- The Washington Times - Sunday, December 8, 2002

There's a problem in the land, or so said the so-called reformers. Powerful organizations, they told us, are taking over our politics. They are drowning out the voice of the people. Democracy is in peril unless we can reconstitute our campaign finance laws to shut these organizations up when elections draw nigh. Need an example? They had one they loved to trot out the National Rifle Association.
There are many problems with the analysis. One is that the First Amendment's free speech guarantee applies to everyone, even the powerful. Another is that the threat to democracy at least according to any traditional understanding of democracy is not people speaking out, but governmental attempts to control these people. And still another problem with the reformers' view is that many of the groups in question including the NRA, their favorite whipping boy are nothing more than collections of citizens exercising citizenship. They are the people.
It may serve the purposes of those who don't like the NRA to portray it otherwise. Some references make it seem a dark, menacing force of secretive conspirators. The truth is that it is a group that operates in the open and has 4 million members, some of whom are almost surely your neighbors and friends.
These people may join the NRA for lots of reasons, such as the training the NRA provides in rifle shooting, but they also join to do what people are supposed to do in a free, self-governing society. They are working together for the political ends to which they subscribe. Their dues are not much $35 a year. And the average contribution to the political action committee's fund ranges from $12 to $18, I was told.
A powerful group? Yes. But why is it powerful? Some of the answer has to do with passion, I suspect; these people care about their beliefs. The money counts because it facilitates research and communication and other activities. But the biggest reason for the power is that the members and others including many of America's 70 million or so gun owners respond with their votes. Talking about the connection between the organization and voters, an NRA lobbyist once said in a speech, "We flush 'em, you bust 'em." Once alerted, voters sympathetic to the NRA will often vote the NRA way.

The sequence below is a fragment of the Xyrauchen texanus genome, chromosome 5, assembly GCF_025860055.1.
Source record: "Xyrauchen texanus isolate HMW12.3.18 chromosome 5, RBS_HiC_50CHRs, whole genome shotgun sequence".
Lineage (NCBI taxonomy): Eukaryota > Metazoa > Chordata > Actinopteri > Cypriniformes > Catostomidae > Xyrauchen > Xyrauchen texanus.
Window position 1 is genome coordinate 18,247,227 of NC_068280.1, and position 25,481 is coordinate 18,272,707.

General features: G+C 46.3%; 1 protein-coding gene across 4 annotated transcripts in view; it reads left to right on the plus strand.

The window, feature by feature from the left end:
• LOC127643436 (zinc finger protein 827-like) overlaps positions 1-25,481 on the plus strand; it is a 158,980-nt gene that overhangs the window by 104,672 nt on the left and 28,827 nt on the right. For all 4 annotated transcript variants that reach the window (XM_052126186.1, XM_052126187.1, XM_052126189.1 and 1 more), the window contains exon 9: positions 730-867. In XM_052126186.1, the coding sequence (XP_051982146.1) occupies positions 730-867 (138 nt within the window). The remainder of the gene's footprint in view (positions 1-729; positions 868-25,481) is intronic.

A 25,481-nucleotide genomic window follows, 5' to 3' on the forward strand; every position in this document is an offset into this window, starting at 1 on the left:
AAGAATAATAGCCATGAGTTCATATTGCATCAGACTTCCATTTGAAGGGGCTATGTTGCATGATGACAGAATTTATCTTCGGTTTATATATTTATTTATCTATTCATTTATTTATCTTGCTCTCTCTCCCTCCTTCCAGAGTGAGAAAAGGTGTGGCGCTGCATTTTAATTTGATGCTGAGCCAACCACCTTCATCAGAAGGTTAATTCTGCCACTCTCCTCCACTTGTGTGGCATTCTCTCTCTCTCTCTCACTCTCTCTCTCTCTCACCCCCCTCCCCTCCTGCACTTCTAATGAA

I myself agree with the NRA more often than I disagree with it. Even some constitutional experts of a gun-controlling disposition now concur with what ought to be obvious to anyone: The Second Amendment establishes a personal right of gun ownership. Despite a dearth of attention to the fact, the legitimate ownership of guns saves many lives each year. And, as the NRA keeps observing, the chances are slim to zero that still another gun law is going to accomplish what so many others have failed to do, namely, prevent the murderous-minded from acquiring the means of their mayhem.
But suppose you disagree with the NRA. Suppose you think its positions lead to bloody consequences. Would that justify you in silencing the group? Obviously not. The NRA does not write the laws. Legislators do. If you think the legislators are writing bad laws and that some are too much under the influence of the NRA, vote against the legislators or start your own group to fight back or do both.
Don't do as Congress did in passing the McCain-Feingold bill. Among other provisions in this legislation, one says that when elections get near, advocacy groups had better disappear. Mention a federal candidate's name in a political ad on TV or radio close to a primary or general election and, if you did not use political action committee money, you could be in violation of the law. The reformers' rationale, as best I can puzzle it out, is that politics will be purer under this safeguard and that the voters will be protected from critically voiced views that might cause them to make wrong decisions.
Call that democracy or liberty or sound policy if you like, but you will thereby show yourself up as someone who actually has qualms about the people's capacity for self-governance, and if you are running for re-election, you will demonstrate that you are less interested in free speech than a free ride back to office.
Court arguments began last week that will likely lead to a Supreme Court decision deciding whether portions of this law live or die. Let's hope death is the verdict. We do not need to control the speech of the NRA or any other association of citizens. We need to inhibit politicians who have such huge disrespect for their fellow Americans.

Jay Ambrose is director of editorial policy for Scripps Howard Newspapers.

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